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Vietnam is celebrating its 1000th anniversary of the establishment of its capital city of Hanoi this year, and that is the focus of the Vietnam Pavilion at the Shanghai World Expo. Today's Hanoi, in its fast-paced development as a modern urban city, is confronting environmental protection issues that need to be addressed for the city to become better. As Vietnam celebrates its National Pavilion Day on Thursday, let's visit the venue to discover more about Vietnam and its people.
Traditional Vietnamese song and dance performances are of course a must on such a festive occasion. Artists from Vietnam spice things up with their distinguished choreography, backed by flowing folk tunes.
The facade of the Vietnam Pavilion, which covers an area of 1000 square meters, is made from bamboo. After the expo, all the bamboo construction materials will be recycled for social welfare facilities.
With no high tech displays or gimmicks, the Vietnam Pavilion offers spectators a scene of quiescence in a comfortable way. Clusters of bamboo, bound and tightened by strands of ropes, make up the arched crossbeams of the pavilion. And lotuses in the artificial pond speak to the serene environment of the pavilion.
There's no better way to fully display the beauty of the Vietnamese women than the national costume of Ao Dai that they wear. Ao Dai is a unique traditional silk tunic commonly worn by Vietnamese women. A complete set of hand-made Ao Dai usually takes more than twenty procedures to finish. In the past the Ao Dai was only needed on big occasions like wedding ceremonies and year-end celebrations, but nowadays the traditional costume is common to every household in their daily lives.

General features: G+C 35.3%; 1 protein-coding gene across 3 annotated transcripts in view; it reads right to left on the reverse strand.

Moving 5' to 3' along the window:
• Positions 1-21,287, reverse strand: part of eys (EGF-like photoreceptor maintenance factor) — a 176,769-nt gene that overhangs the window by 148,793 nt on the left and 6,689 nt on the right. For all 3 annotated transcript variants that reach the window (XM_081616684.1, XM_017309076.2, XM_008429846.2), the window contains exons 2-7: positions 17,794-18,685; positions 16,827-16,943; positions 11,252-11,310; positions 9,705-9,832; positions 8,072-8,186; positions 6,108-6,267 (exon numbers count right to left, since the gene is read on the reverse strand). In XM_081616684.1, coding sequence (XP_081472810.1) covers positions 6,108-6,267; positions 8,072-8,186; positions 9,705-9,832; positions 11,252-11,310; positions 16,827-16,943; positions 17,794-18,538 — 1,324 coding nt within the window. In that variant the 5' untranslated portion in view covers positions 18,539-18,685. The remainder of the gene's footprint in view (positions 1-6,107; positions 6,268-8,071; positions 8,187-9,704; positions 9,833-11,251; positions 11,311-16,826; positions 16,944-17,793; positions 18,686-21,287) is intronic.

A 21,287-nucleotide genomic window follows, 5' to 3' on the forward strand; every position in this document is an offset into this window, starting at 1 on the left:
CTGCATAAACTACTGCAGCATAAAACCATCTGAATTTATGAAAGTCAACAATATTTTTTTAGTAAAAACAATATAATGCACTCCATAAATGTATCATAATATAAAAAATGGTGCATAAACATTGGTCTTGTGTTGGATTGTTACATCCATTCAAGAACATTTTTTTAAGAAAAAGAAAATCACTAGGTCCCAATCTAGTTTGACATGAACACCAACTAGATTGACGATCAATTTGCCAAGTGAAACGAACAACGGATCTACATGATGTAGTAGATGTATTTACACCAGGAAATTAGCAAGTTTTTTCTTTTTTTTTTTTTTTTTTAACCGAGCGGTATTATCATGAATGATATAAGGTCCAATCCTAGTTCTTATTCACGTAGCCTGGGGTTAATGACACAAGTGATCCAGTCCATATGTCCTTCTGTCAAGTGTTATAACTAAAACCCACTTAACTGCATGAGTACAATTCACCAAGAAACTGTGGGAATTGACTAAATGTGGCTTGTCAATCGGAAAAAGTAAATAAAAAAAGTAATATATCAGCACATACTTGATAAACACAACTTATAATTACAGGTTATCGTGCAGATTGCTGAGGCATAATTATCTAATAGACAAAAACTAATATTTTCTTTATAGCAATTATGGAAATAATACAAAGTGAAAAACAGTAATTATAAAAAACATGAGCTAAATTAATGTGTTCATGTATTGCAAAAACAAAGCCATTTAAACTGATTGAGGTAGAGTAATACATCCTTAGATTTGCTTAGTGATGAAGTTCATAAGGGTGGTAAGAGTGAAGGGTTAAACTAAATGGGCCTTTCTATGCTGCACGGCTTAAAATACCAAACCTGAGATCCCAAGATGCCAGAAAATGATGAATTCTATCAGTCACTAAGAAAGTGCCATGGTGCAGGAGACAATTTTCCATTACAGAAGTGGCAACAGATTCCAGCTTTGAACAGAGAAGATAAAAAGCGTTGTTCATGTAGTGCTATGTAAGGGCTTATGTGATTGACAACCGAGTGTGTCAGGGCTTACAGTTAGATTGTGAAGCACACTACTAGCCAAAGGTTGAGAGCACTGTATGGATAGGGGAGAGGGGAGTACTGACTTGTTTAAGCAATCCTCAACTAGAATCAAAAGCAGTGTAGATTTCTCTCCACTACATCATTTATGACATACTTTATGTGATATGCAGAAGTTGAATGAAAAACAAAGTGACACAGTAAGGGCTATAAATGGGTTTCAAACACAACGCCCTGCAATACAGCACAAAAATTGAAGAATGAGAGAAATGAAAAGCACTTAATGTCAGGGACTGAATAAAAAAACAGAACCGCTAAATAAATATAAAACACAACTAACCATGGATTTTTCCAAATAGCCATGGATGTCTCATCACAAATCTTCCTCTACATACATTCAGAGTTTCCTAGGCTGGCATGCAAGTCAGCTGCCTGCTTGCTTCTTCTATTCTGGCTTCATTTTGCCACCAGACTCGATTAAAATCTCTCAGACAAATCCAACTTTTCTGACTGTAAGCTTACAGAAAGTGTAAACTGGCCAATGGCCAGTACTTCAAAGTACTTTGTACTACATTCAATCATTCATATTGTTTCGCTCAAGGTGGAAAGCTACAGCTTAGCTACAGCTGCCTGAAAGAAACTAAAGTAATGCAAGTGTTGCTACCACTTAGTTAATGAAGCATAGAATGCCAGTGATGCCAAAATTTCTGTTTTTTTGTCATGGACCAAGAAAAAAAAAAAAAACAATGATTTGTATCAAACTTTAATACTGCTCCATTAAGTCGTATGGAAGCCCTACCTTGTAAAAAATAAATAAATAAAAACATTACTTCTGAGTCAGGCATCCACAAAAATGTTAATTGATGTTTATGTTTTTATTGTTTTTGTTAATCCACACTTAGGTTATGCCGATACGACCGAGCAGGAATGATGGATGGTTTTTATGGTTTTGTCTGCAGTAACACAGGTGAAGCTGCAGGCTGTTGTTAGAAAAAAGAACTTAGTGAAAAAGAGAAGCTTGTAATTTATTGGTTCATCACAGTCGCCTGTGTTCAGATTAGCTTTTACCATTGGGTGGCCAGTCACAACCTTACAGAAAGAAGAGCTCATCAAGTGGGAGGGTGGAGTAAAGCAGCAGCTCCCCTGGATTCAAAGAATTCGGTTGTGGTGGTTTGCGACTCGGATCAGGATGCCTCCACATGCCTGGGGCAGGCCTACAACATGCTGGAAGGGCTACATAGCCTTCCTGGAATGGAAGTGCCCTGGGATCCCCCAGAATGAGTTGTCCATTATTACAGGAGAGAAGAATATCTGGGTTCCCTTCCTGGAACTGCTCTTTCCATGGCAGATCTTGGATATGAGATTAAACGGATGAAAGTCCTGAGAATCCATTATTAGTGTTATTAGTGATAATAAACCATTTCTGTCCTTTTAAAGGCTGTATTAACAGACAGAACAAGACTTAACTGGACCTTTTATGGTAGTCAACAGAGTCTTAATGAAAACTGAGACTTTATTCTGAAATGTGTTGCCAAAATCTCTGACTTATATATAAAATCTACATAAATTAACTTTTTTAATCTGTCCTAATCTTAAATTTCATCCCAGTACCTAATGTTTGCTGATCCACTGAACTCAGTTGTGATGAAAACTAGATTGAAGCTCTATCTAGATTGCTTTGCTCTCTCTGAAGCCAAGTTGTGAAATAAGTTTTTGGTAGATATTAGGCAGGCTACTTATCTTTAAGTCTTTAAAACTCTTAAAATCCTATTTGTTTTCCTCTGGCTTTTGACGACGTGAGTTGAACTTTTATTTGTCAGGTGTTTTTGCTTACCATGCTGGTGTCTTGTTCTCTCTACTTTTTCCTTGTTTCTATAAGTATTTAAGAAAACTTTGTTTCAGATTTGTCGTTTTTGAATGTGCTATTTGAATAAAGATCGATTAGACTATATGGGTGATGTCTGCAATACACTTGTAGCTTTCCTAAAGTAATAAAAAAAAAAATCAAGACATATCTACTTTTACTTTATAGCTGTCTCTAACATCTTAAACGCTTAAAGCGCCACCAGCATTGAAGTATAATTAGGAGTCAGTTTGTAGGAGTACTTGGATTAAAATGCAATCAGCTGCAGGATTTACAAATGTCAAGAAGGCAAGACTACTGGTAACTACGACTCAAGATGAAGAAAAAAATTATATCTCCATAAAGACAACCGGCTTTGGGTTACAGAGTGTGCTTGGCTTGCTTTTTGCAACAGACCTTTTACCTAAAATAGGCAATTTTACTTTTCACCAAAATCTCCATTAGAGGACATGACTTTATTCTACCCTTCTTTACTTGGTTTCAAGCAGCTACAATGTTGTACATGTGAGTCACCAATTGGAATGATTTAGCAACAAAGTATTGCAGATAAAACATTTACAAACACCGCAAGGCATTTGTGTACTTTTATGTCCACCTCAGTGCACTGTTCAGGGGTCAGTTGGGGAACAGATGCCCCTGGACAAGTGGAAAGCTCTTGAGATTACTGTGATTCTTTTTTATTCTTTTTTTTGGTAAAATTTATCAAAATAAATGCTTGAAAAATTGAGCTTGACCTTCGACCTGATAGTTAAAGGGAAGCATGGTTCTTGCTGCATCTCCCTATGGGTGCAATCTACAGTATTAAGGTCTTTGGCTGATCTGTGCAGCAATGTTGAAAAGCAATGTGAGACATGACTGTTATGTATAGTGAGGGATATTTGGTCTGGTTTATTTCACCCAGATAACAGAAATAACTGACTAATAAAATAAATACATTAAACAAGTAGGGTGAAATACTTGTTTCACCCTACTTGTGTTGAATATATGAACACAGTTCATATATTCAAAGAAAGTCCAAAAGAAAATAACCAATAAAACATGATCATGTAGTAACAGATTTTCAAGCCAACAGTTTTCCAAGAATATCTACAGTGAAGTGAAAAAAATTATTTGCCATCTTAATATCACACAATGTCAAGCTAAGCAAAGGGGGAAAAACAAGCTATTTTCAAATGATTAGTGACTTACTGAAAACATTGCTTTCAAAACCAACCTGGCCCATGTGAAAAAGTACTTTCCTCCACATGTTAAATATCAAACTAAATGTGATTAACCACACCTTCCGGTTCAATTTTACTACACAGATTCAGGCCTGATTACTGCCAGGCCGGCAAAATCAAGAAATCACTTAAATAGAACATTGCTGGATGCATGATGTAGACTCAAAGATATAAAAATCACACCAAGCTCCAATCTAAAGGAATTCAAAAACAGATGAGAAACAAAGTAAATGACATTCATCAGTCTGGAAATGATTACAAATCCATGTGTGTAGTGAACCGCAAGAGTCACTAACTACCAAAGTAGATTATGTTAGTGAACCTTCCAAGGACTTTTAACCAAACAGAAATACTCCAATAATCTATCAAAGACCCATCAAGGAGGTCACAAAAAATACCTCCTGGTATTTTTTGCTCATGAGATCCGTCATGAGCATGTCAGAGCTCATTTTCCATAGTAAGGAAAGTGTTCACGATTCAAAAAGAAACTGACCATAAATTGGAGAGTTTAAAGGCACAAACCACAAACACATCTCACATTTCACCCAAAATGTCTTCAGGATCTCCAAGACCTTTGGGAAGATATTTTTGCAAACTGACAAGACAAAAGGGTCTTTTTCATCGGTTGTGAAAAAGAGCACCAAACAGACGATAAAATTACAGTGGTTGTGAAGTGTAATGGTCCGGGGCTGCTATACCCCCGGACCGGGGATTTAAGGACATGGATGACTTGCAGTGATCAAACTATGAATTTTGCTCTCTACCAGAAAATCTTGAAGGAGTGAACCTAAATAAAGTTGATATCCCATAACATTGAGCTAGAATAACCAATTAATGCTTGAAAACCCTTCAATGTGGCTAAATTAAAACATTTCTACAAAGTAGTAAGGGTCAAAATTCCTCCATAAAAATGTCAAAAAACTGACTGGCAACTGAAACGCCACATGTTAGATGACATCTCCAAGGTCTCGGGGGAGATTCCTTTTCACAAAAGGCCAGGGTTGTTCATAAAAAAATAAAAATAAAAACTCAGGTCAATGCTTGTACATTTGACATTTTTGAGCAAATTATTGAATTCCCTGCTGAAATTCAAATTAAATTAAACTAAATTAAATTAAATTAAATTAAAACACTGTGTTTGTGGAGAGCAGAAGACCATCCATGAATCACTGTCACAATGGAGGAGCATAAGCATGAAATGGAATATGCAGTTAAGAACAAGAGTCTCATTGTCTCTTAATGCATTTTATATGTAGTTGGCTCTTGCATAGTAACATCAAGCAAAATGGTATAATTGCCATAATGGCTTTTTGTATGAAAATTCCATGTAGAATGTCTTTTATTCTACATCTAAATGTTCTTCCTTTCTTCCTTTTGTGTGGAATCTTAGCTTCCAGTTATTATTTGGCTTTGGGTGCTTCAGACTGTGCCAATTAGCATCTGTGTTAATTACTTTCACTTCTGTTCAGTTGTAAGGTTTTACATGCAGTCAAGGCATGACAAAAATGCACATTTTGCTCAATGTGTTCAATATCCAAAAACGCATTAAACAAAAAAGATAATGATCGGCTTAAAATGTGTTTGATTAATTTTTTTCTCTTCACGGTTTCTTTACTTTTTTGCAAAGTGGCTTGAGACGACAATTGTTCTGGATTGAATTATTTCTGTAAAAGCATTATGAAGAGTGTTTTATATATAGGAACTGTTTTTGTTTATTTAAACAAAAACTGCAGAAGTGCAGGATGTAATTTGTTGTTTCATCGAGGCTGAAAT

Apart from the traditional attire, Vietnam also boasts a distinguished art form of water puppetry. Visitors to the Vietnam Pavilion are captivated by the legends and myths told by the puppet characters, with the aid of controllers' dexterous hands juggling an arsenal of weaponry and batons.
It is said that the art of water puppetry dates back to the tenth century when it originated in the Red River Delta area of northern Vietnam. Over the years different village farmers have developed their own personal water puppetry plays to mark certain battles or events.
|Singers perform during a ceremony marking the National Pavilion Day for Vietnam|
at the 2010 World Expo in Shanghai, east China, Sept. 2 , 2010. (Xinhua/Ren Long)
The art of water puppetry has proved popular with the locals. It provides a panoramic view of the lifestyle of everyday people, and reflects social innuendos in various aspects.